Electroosmosis and electrophoresis are considered to be the main phenomena for transport of aqueous liquids and particles in microfluidic devices because field-based techniques do not require any moving parts and can be incorporated more favorably into micro-analytical systems. In contrast to traditional applications involving relatively low fields and highly viscous media, the use of micron-sized channels enables one to employ strong fields (up to ~ kV/cm) and use low-viscous fluids since undesirable field effects are suppressed in such tiny channels. Under certain conditions, the interparticle electrical and hydrodynamic interactions drastically affect the suspension behavior in a microchannel due to its small dimensions. The use of these many-body effects would broaden substantially the range of applications of fields for the manipulation and control of particles and fluids in microdevices. Quantification of the motion of fluids and suspended particles in microchannels is critical for the design and optimization of electrokinetic microfluidic devices. We report (i) a method for measuring the fluid electroosmotic mobility of microchannel surfaces and the electrophoretic mobility of particles in strong DC and low-frequency AC fields and (ii) observations of the reversible aggregation of particles in a microchannel that can be tuned by varying the field strength and frequency.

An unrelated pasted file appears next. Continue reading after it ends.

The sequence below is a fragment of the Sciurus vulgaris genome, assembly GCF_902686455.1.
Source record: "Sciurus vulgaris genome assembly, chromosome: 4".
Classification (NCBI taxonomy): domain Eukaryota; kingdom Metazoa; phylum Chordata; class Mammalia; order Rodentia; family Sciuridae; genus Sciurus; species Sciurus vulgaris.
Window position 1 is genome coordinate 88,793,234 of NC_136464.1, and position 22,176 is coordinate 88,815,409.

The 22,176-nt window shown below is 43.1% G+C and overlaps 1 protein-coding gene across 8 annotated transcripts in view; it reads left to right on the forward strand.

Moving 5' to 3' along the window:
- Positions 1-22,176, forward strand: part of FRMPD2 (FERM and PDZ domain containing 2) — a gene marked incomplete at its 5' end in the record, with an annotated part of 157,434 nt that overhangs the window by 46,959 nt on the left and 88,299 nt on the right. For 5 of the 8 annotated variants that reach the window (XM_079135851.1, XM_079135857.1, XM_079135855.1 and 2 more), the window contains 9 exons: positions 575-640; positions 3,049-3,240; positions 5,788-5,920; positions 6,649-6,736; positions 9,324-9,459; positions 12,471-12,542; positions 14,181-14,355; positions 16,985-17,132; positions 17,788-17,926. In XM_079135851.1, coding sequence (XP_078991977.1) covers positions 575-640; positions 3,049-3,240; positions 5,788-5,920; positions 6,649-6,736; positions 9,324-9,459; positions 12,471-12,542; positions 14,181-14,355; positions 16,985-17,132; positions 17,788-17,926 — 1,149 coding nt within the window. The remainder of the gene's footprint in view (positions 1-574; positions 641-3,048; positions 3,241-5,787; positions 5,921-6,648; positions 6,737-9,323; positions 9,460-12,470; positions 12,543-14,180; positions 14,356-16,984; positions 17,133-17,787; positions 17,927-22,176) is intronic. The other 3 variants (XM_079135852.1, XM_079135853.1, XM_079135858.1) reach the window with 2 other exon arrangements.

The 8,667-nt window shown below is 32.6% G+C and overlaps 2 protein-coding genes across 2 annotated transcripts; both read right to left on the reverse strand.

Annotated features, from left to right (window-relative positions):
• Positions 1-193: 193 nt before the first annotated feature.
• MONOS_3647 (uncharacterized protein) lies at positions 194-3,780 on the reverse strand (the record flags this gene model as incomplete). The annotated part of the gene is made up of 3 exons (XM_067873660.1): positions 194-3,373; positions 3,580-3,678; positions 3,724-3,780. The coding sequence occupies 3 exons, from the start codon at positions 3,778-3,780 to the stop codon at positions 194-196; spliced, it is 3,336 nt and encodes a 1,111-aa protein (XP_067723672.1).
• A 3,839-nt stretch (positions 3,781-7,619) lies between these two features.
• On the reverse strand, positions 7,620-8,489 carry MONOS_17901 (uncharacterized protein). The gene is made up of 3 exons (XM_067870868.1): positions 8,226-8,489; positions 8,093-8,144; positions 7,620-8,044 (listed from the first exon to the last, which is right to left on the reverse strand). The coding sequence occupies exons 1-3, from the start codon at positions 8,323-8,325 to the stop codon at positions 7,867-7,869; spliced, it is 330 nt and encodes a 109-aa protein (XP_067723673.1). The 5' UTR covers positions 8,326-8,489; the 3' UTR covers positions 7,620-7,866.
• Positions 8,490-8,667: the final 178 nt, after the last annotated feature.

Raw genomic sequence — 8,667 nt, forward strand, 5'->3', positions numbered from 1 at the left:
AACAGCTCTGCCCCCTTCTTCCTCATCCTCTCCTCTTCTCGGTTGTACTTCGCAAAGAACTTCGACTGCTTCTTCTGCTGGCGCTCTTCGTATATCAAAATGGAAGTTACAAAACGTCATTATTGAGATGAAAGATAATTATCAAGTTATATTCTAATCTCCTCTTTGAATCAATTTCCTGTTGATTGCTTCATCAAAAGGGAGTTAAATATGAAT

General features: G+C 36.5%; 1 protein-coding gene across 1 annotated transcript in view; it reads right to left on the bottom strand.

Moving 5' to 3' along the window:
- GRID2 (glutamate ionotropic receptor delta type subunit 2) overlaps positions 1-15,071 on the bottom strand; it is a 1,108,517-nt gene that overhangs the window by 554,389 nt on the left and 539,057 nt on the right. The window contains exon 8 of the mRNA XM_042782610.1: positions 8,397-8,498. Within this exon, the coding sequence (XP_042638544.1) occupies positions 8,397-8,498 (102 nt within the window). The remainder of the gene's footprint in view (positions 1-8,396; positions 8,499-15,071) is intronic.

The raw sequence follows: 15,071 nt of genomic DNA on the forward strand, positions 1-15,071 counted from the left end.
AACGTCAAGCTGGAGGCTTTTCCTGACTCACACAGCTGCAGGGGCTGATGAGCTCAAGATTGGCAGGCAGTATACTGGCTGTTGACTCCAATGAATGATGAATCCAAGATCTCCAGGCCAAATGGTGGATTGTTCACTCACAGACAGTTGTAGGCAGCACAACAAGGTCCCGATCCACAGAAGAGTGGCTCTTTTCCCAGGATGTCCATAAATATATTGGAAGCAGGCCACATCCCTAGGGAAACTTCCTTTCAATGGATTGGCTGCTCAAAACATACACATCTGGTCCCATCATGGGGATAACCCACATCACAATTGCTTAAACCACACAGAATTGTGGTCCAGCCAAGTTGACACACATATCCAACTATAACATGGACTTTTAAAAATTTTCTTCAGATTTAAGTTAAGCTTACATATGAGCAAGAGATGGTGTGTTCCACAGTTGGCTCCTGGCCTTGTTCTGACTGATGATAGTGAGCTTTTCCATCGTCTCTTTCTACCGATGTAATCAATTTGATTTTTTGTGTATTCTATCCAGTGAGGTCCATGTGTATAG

Journal: TechConnect Briefs
Volume: 1, Technical Proceedings of the 2005 NSTI Nanotechnology Conference and Trade Show, Volume 1
Published: May 8, 2005
Pages: 191 - 193
Industry sectors: Advanced Materials & Manufacturing | Medical & Biotech